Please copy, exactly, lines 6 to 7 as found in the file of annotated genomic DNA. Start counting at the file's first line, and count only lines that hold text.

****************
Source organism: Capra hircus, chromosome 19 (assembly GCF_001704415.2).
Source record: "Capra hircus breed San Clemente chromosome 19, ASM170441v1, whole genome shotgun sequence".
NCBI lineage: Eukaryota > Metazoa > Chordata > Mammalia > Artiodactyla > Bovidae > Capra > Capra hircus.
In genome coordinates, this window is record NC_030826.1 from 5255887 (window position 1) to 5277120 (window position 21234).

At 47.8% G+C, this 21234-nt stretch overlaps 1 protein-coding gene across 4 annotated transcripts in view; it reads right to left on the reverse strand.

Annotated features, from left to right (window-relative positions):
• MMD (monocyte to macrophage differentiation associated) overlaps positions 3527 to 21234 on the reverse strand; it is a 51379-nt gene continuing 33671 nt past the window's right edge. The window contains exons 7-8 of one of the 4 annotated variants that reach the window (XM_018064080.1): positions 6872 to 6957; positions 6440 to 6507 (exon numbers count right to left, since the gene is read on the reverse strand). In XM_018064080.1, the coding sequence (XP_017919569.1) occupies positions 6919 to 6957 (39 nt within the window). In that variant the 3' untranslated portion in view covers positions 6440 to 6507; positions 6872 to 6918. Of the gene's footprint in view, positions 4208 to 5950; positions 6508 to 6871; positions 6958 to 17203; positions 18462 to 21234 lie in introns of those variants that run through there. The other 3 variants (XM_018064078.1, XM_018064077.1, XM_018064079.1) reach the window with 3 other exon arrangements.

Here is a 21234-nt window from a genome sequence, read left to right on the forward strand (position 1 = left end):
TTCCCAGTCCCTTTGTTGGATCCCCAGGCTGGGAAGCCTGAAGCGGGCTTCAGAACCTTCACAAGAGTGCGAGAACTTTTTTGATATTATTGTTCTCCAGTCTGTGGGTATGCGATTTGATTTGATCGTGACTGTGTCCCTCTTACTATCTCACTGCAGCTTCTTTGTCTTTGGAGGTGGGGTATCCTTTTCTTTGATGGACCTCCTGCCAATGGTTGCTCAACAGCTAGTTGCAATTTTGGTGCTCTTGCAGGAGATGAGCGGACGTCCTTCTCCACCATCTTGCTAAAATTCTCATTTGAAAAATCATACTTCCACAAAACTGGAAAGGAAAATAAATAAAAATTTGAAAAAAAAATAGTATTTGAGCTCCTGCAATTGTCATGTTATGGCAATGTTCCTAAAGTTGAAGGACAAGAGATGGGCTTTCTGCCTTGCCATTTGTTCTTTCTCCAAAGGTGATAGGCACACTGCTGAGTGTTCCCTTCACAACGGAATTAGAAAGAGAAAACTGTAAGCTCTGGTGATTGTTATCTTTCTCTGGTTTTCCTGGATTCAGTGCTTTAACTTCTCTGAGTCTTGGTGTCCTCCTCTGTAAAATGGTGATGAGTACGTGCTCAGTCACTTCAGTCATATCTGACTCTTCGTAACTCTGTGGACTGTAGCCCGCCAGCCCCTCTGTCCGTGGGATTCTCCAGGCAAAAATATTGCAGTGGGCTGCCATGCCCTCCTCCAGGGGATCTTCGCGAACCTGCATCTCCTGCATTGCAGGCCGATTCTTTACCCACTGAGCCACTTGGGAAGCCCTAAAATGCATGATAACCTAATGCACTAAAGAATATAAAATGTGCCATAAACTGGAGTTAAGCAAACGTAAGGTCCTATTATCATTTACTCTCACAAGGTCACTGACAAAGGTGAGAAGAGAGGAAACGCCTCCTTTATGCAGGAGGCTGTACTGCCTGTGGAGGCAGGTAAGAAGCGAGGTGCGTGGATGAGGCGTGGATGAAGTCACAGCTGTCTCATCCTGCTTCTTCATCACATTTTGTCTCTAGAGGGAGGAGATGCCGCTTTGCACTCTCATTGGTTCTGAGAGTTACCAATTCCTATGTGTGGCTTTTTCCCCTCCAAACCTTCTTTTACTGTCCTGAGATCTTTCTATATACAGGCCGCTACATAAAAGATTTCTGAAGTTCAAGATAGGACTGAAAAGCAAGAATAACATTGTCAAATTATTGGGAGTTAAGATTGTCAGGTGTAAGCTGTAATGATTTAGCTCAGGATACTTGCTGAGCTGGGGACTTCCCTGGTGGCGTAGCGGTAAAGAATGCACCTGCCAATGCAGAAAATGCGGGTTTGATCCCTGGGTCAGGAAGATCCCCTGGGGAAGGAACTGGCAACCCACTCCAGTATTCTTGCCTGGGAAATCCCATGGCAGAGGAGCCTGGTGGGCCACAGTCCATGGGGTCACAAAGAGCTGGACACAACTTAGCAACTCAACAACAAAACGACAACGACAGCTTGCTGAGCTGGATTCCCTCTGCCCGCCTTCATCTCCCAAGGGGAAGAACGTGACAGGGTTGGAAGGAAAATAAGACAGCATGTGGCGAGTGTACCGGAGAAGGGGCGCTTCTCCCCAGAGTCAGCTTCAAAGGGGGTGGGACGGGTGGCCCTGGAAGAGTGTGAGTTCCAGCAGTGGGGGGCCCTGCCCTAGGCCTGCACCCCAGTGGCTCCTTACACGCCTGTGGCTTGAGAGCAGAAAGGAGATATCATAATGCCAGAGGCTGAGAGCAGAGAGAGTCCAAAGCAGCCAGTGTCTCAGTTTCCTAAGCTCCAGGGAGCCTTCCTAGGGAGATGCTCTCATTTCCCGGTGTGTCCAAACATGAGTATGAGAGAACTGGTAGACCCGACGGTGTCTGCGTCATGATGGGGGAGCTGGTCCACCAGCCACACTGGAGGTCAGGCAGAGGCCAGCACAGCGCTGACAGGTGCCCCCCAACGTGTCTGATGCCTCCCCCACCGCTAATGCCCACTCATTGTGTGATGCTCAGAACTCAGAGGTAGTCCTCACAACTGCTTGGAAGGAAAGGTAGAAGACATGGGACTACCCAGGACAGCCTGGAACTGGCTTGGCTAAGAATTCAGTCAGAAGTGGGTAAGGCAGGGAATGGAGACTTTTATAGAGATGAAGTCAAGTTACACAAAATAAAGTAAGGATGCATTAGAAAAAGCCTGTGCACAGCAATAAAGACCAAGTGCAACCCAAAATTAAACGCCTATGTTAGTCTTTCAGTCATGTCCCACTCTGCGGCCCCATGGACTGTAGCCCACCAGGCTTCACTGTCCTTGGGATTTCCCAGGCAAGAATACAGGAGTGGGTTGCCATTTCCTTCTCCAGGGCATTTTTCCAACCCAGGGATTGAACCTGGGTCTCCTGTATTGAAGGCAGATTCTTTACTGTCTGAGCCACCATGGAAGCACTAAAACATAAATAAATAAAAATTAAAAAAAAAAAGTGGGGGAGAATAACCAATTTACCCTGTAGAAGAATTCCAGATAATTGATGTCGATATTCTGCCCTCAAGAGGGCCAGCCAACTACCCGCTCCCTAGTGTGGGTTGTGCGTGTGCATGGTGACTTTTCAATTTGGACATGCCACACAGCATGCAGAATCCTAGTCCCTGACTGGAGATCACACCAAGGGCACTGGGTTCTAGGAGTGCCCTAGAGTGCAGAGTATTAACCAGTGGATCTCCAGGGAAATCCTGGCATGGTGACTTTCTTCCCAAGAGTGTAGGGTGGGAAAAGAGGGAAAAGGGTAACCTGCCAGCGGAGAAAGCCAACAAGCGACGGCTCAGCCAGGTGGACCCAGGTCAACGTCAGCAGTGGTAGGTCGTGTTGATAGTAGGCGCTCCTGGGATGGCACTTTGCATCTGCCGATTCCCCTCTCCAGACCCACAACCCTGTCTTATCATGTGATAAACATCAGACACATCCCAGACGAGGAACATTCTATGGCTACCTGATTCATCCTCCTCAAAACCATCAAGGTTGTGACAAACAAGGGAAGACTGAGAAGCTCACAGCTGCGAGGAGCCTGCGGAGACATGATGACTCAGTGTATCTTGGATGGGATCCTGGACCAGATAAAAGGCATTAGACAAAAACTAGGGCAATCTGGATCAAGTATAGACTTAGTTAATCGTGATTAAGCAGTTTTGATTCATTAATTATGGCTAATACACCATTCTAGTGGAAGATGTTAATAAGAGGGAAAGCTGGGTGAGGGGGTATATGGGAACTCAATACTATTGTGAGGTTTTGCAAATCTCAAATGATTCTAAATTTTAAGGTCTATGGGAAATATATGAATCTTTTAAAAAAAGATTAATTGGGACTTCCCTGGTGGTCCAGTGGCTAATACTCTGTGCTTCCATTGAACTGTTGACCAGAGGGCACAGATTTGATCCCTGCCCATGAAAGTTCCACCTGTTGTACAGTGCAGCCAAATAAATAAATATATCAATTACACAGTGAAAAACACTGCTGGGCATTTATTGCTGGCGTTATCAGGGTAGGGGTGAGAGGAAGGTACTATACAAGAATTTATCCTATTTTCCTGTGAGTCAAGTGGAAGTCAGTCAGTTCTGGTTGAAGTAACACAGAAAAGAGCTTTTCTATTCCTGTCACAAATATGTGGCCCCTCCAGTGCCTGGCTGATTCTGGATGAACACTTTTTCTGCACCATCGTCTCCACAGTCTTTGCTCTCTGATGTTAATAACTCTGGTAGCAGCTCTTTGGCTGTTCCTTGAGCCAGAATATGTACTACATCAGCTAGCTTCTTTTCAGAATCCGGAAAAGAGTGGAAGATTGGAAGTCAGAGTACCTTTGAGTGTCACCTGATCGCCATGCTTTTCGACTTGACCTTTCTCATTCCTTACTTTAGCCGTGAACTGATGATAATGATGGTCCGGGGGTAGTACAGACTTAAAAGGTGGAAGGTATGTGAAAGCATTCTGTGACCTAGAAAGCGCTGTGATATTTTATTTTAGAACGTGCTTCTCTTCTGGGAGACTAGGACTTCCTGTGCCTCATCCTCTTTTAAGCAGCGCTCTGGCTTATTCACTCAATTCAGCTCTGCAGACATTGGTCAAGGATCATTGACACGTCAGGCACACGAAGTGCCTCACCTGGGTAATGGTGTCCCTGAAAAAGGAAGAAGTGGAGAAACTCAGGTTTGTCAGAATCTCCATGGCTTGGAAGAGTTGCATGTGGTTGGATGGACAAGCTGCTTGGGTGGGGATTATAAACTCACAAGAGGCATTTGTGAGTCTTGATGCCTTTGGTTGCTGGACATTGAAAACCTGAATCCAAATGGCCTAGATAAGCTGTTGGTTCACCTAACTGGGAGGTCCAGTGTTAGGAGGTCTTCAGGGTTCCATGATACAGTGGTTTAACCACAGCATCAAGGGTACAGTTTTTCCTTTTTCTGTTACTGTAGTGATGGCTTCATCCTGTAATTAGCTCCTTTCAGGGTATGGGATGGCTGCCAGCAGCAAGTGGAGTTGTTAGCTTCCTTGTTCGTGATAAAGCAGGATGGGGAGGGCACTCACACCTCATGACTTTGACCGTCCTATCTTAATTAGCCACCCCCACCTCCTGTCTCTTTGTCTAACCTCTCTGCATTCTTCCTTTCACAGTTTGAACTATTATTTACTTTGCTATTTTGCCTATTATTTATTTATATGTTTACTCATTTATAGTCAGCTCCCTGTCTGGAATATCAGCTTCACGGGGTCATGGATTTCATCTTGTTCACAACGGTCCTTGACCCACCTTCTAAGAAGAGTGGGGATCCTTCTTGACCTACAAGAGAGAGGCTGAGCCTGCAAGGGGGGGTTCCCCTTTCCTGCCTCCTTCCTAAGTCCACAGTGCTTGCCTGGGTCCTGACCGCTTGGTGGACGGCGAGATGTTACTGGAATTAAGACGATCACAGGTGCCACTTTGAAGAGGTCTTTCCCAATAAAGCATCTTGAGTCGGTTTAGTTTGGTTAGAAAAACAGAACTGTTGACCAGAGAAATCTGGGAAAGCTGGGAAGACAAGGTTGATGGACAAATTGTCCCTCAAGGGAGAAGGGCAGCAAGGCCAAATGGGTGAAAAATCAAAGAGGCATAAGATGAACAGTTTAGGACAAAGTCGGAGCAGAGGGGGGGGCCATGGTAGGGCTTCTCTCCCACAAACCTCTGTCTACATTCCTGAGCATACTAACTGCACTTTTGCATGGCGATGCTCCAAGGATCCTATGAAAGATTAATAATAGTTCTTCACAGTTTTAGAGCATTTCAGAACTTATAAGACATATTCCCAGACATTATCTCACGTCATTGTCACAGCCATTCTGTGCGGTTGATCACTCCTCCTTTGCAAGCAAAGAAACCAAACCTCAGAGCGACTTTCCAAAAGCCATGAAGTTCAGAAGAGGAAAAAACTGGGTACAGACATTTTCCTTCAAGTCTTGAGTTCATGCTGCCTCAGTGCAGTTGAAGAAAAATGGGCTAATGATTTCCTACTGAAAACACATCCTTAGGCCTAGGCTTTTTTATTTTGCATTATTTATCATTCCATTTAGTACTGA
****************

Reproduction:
Annotated features, from left to right (window-relative positions):
• MMD (monocyte to macrophage differentiation associated) overlaps positions 3527 to 21234 on the reverse strand; it is a 51379-nt gene continuing 33671 nt past the window's right edge. The window contains exons 7-8 of one of the 4 annotated variants that reach the window (XM_018064080.1): positions 6872 to 6957; positions 6440 to 6507 (exon numbers count right to left, since the gene is read on the reverse strand). In XM_018064080.1, the coding sequence (XP_017919569.1) occupies positions 6919 to 6957 (39 nt within the window). In that variant the 3' untranslated portion in view covers positions 6440 to 6507; positions 6872 to 6918. Of the gene's footprint in view, positions 4208 to 5950; positions 6508 to 6871; positions 6958 to 17203; positions 18462 to 21234 lie in introns of those variants that run through there. The other 3 variants (XM_018064078.1, XM_018064077.1, XM_018064079.1) reach the window with 3 other exon arrangements.